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AP courses can boost GPA, but too many can overload a student

Karen Gardias instructs her class in AP music theory at Davis High School  on Thursday. Music Theory is one of 24 Advanced Placement classes offered at the high school. Fred Gladdis/Enterprise photo

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June 3, 2011 |

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Davis High School offers 24 Advanced Placement courses, including:

Studio Art AP (seniors with teacher approval)

Art History AP

Calculus AB AP

Calculus BC AP

Biology AP

Chemistry AP

English Literature and Composition AP

Micro/Macro Economics AP

French 5 & 6 AP

German 5 & 6 AP

Human Geography AP

Japanese 5 Language AP (pending approval)

Physics AP

Music Theory AP

Spanish 5 & 6 AP

Statistics AP

U.S. Government & Politics AP

U.S. History AP

At Davis High School, the wide array of Advanced Placement courses available to students is both a point of pride and a matter of concern.

The AP courses offer students an opportunity to do college-level work while in high school, and satisfy some requirements for a college degree.

Because AP courses come with “weighted” grades, many students who take multiple AP courses can boost their grade-point averages.

“You get an extra grade point if you take an AP class or an Honors class,” explained DHS head counselor Courtenay Tessler. So a student who gets an A in an AP course receives five grade points, rather than the usual four. A student who gets a B in an AP course gets four grade points, rather than three.

“So you have some B’s on your grade card, and still get above a 4.0 grade-point average,” if a student is taking several AP courses, Tessler said.

“When you see those GPAs that are 4.6 and higher, those students have taken AP courses in several core subjects,” Tessler continued. “They’ve taken the most rigorous course.”

A glance at the grades for this year’s graduating seniors illustrates this trend. DHS shared a GPA list — no names, just numbers — with The Enterprise. Of the 516 12th-grade students on the list, 127 students (nearly 25 percent) had a GPA of 4.0 or higher. The highest GPA on the list was above 4.8.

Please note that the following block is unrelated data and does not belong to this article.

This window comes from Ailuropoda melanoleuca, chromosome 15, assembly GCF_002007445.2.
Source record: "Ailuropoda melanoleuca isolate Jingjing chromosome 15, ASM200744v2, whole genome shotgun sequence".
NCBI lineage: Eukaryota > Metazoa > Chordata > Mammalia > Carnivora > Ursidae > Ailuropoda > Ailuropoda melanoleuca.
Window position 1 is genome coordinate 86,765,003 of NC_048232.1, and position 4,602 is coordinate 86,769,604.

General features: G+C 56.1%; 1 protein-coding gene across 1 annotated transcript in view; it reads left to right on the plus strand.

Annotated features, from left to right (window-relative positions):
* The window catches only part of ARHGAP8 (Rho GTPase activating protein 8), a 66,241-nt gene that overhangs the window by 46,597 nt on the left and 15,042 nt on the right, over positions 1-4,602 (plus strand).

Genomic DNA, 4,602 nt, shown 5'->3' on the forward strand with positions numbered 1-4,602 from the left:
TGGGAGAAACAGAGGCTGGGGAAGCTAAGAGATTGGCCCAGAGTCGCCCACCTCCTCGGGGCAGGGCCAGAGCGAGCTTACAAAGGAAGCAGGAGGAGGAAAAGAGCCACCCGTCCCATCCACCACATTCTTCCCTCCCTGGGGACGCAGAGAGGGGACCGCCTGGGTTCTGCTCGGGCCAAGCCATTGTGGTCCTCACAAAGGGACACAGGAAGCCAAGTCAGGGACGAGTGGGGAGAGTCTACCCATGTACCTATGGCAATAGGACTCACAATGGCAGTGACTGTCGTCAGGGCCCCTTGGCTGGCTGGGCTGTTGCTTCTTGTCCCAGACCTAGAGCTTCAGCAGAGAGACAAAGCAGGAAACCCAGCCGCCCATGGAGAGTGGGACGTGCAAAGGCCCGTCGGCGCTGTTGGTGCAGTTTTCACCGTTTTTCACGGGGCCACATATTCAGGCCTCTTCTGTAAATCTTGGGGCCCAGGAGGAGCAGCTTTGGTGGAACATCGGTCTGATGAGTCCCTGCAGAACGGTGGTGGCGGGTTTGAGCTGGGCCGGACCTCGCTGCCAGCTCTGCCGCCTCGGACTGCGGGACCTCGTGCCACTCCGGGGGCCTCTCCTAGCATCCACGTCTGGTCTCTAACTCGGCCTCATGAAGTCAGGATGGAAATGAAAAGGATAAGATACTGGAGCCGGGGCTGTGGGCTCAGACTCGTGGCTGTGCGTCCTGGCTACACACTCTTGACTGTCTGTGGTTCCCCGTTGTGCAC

There were 36 students with a GPA of 4.3 or higher. A student with a 3.90 GPA would rank 170th in the graduating class, well outside the top 10 percent. The average GPA is 3.46.

Earlier this year, DHS was one of 37 high schools in California that was honored by inclusion on the AP Achievement List, which is compiled by the College Board. The College Board noted that from 2008 to 2010, DHS increased the number of students in AP classes from 489 to 551, while improving the percentage of students earning qualifying scores on AP exams.

‘Go after what you love, and the grades will follow’

Many students are tempted to take multiple AP courses as a means of boosting their grade-point averages. Many parents encourage their students to do this, or even push them to enroll in multiple AP courses, thinking that a higher GPA will help the student get into “the right college.”

This strategy works for some, but not others. Some students thrive on AP courses, and enjoy the challenge. But others struggle. As the DHS website notes, an AP course “often takes more time, requires more work, and goes into greater depth than other high school courses.” Some students “bite off more than they can chew,” as the saying goes.

Earlier this year, DHS science department chair Wayne Raymond surveyed some of his students, and found that about two-thirds of them felt pressured to take AP or honors courses in order to compete; about half felt “enormously pressured.”

Raymond told The Enterprise in February that “I have students who are really struggling and look shell-shocked.”